I met my partner online, through Hospitality Club. The previous version of Couchsurfing. A beautiful space to meet people from around the globe. I was a very involved member and when travelers were searching for a host in Chile, I was one of the first to appear. Many people wrote asking me for a place to stay, but also for tips or to meet for a coffee. One of them was my now husband.
We hit it off online pretty quickly. When he arrived a few months later, I went to pick him up to the airport. As he saw me he started jumping of happiness. Then I knew: we are going to be together.
Long story short: after 2 years of a long-distance relationship, we decided that I was moving to Vienna, and the only choice that we had was marriage. So that’s what we did. After all the paperwork, I was thrilled we were definitely over with the bureaucracy and now romanticism could start! We even went to Venice for our honeymoon. Lovely, great things were ahead.
Moving in Together: Lovely and Challenging!
Little did I know, the “interesting” part was just getting started! Challenging months. Everyday life came. I was starting to feel desperate because my plans were falling apart. The language was so complex. Not a chance of having a job. No friends…You know the list can be long.
I wish I had someone to give me advice and help me navigate those stressful times. We were both lone wolves: neither of us had lived with someone (either partner or roommates) before. His flat was 42 m2. Very little space. He did the best he could to adjust his place to my needs. Although it was also hard for him, he never complained.
A couple of months after my arrival I wasn’t in a good place. Extremely negative and secretly blaming him for it. We fought a lot and started to resent each other. I say started because he realized that we were in this spiral, and we had THE TALK. Hours of crying, discussing and more crying.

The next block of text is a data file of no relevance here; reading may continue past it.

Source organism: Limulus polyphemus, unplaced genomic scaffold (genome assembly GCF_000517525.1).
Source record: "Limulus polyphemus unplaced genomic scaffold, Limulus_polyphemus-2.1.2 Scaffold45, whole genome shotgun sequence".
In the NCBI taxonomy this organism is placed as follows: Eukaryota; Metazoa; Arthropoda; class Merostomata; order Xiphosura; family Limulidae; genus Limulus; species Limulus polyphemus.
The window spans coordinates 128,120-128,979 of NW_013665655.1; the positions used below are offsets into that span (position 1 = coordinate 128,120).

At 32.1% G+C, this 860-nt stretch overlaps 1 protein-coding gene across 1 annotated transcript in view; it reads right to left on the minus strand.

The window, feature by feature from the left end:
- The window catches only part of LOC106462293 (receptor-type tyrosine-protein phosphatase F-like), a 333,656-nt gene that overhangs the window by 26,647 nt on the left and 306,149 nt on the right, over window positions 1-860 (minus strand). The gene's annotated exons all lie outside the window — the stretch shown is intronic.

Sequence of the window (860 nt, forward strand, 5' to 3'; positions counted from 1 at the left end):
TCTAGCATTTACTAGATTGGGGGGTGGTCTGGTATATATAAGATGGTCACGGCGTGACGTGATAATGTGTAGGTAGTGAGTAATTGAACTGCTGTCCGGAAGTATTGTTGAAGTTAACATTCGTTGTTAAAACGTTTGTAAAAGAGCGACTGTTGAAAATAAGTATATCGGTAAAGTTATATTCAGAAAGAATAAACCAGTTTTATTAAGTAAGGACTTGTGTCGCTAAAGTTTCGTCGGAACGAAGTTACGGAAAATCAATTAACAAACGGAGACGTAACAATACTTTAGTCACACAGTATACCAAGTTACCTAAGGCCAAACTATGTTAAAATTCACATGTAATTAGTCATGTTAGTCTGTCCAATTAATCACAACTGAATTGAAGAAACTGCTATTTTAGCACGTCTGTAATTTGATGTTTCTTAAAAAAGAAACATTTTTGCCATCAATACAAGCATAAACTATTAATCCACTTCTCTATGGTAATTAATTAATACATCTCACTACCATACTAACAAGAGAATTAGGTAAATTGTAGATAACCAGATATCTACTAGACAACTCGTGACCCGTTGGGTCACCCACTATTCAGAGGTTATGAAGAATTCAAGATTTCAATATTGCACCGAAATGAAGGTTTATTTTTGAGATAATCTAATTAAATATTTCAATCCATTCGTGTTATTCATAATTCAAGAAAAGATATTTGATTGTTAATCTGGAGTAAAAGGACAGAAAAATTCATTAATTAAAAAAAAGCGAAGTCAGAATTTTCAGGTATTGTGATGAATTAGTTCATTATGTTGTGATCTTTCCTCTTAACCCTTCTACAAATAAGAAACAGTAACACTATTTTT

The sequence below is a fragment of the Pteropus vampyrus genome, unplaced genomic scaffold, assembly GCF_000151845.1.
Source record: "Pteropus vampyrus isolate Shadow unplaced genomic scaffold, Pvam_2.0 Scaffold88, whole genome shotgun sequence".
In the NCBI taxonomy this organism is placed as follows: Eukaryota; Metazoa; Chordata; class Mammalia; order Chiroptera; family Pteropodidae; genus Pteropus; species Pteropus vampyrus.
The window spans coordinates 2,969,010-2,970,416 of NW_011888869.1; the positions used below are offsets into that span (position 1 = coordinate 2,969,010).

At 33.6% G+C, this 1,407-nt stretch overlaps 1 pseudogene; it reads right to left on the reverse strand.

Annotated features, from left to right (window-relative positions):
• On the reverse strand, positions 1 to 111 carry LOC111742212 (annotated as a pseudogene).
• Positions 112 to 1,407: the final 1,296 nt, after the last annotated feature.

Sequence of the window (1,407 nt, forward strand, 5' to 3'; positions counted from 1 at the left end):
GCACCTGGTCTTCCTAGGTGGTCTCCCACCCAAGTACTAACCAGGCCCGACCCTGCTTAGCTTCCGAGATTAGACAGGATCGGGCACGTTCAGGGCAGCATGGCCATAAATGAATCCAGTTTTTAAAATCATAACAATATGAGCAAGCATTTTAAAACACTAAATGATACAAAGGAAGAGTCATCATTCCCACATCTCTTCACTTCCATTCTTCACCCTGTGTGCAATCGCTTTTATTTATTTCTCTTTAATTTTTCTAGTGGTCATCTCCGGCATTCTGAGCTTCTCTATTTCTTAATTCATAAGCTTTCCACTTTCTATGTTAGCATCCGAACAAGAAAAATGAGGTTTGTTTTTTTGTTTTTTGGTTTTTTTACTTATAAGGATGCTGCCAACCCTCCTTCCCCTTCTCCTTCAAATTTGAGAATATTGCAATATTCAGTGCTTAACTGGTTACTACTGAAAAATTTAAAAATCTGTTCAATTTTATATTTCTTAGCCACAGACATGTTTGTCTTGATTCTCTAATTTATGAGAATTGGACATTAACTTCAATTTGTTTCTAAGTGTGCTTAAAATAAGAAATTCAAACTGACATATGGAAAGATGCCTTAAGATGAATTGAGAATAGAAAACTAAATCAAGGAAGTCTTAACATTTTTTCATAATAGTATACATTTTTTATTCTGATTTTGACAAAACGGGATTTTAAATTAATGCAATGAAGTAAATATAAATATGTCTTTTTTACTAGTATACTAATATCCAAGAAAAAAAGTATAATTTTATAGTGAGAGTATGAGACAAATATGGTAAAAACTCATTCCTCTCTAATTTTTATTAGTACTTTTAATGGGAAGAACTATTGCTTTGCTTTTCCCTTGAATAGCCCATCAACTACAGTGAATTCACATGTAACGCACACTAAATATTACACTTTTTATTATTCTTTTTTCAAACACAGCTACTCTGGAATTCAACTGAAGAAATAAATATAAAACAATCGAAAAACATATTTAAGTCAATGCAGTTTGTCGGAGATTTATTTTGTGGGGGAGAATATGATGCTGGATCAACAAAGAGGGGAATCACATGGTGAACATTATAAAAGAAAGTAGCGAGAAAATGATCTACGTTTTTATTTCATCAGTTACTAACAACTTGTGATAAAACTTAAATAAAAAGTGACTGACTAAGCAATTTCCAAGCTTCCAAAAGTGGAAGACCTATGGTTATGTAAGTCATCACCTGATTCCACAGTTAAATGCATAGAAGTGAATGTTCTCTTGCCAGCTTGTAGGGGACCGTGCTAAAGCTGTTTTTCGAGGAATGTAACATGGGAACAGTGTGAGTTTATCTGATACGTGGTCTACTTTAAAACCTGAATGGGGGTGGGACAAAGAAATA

My partner was struggling too. He felt powerless. Scared. Guilty. He was seeing this self-confident, independent, joyful woman falling apart. Even though he did everything he could to support me, there was so much he could do. He was afraid I wanted to come back to Chile.
He was brave enough to initiate it. Brave, because I was full of anger and self-pity. It took courage to say “Gaby, we need to talk NOW”
It is a NECESSARY conversation between you and your partner, after a couple of months (the sooner, the better) moving in together.
What was it about? Setting boundaries, rules, schedules and routines. We established a “safe word” to avoid useless discussions; opened up over our feelings, fears, expectations, etc. By the end, we were tired, but satisfied. We found common ground, now we could start to enjoy life with each other.
The key of the whole process was communication. Never forget to express what you are feeling, and listening to your partner and his/her concerns too. Implement this advices and you’ll be fine!
What to discuss?
1.- What are your (yours and his/hers) concerns about the relationship?
2.- How can your partner help you to feel at home in his/her formerly bachelor flat? And vice-versa?
3.- Reality check: what were your and his/her expectations on your arrival to his/her life and what is really happening? Find a middle ground between hopes and reality.